management plan that agencies are directed to submit to GSA under the 
May 2011 Presidential Memorandum. Accordingly, DOE has attempted to 
identify areas in which compliance with the proposed requirements under 
10 CFR 438.201 also would be useful in satisfying the requirements of 
the Presidential Memorandum. Under proposed 10 CFR 438.201, the written 
plan would be required to:
    1. Identify the specific measures the Federal fleet would use to 
meet the petroleum reduction and alternative fuel consumption 
requirements and interim milestones set forth in proposed 10 CFR 
438.101 and 438.103. The plan would include some or all of the 
following petroleum reduction measures: the Federal fleet's use of 
alternative fuels; the acquisition of dual fueled vehicles; the 
acquisition of vehicles with higher fuel economy, including but not 
limited to hybrid electric vehicles, LSEVs, electric vehicles, and 
plug-in hybrid electric vehicles if such vehicles are commercially 
available; the substitution of light trucks with cars; an increase in 
vehicle load factors; a decrease in vehicle miles traveled; a decrease 
in fleet size; and other measures.
    2. Quantify the reductions in petroleum consumption and increases 
in alternative fuel consumption projected to be achieved by each 
measure for each FY. For each specific measure identified above, the 
plan would be required to contain estimates, for each FY, of the 
reduction in petroleum consumption or increase in alternative fuel 
consumption in both gasoline gallon equivalents (GGEs) and percentage 
increases or decreases from the Federal fleet's FY 2005 baseline level.
    3. Specify the date by which each measure in the plan will be 
implemented. For each measure identified above, the plan would be 
required to contain the estimated date when the measure would be fully 
implemented.
    4. Projecting the size and composition of the fleet by vehicle 
class and fuel type that corresponds with mission requirements. Similar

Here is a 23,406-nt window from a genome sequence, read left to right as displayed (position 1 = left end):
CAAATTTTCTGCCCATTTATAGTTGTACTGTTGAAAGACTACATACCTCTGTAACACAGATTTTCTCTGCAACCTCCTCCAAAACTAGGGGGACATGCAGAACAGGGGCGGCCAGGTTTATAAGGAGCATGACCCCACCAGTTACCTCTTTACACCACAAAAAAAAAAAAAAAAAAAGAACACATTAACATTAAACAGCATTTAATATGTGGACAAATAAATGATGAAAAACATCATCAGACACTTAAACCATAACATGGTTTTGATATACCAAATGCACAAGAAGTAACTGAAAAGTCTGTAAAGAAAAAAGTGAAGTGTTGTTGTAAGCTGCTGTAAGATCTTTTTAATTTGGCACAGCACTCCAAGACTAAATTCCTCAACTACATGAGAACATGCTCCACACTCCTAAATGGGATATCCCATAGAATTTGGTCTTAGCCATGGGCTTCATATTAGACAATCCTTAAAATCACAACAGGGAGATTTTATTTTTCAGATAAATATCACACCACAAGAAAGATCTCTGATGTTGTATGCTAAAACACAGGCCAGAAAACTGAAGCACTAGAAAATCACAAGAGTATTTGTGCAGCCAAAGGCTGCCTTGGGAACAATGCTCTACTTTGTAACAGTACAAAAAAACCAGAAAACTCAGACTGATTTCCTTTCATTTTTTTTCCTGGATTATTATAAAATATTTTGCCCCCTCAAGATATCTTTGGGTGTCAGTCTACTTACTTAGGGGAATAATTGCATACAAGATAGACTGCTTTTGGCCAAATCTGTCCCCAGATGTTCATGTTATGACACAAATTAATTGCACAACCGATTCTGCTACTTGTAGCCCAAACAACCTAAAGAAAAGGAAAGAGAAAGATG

to the direction under the Presidential Memorandum for agencies to 
determine their optimal fleet inventory, the plan would be required to 
contain an evaluation of minimum vehicle requirements needed to support 
mission needs at each fleet location and identify opportunities to 
eliminate vehicles that exceed requirements. In order to meet this 
requirement, Federal fleets could develop a vehicle acquisition and 
management plan to: (1) Acquire AFVs where alternative fuel is 
available; (2) increase overall Federal fleet fuel economy through the 
acquisition of smaller-sized vehicles

[[Page 14486]]

and/or hybrid, electric, or other advanced technology vehicles; and (3) 
ensure that the most fuel efficient vehicle is used for the required 
task. Federal fleets would be encouraged to use the GSA Vehicle 
Allocation Methodology for determining optimum fleet inventory in 
developing the written plan under proposed 10 CFR 438.201.
    5. Specify actions to ensure that AFVs are acquired and located 
where the appropriate alternative fuel is available. The plan would 
identify the specific actions Federal fleets would implement to ensure 
that AFVs are acquired and located where alternative fuel is available, 
including the identification of areas for future improvement of 
infrastructure to support AFVs in the Federal fleet.
    6. Projecting the use of alternative fuel by AFVs and LSEVs in each 
FY. The plan would be required to contain projections on the use of 
alternative fuel and existing fuel infrastructure by AFVs and LSEVs and 
plans for the installation of new alternative fuel infrastructure to 
support those alternative fuel use projections. The plan also would be 
required to address actions to reduce or eliminate the deployment of 
AFVs in locations where the appropriate alternative fuel is not 
available.
    Each written plan would require senior management approval, clearly 
assign responsibility for implementation, put forth assumptions made in 
developing projections, and address resource requirements necessary for 
success.

Petroleum and Alternative Fuel Consumption FY 2005 Baseline Values

    EISA section 142 directs the Secretary to establish FY 2005 Federal 
fleet petroleum consumption and alternative fuel consumption baseline 
values. As discussed above, beginning on October 1, 2015, the annual 
petroleum consumption for each Federal fleet would be equal to or less 
than 80 percent of that Federal fleet's FY 2005 baseline level, and the 
annual alternative fuel consumption for each Federal fleet would be 
equal to or greater than 110 percent of that Federal fleet's FY 2005 
baseline level. In the event that a Federal fleet was not in existence 
in FY 2005, DOE would take steps to establish reasonable baselines and 
would prorate the requirements based on the date that the Federal fleet 
was established.
    DOE initially has determined under the proposed rule that the 
petroleum consumption and alternative fuel consumption baseline values 
should be those reported for Federal fleets through FAST for FY 2005. 
DOE would encourage that this information be reviewed and, if it is 
found that any value is incorrect, contact DOE to request a correction. 
For example, a correction might be requested in the event that the 
Federal fleet's alternative fuel use value for FY 2005 submitted 
through FAST did not include the electricity used in the Federal 
fleet's LSEVs.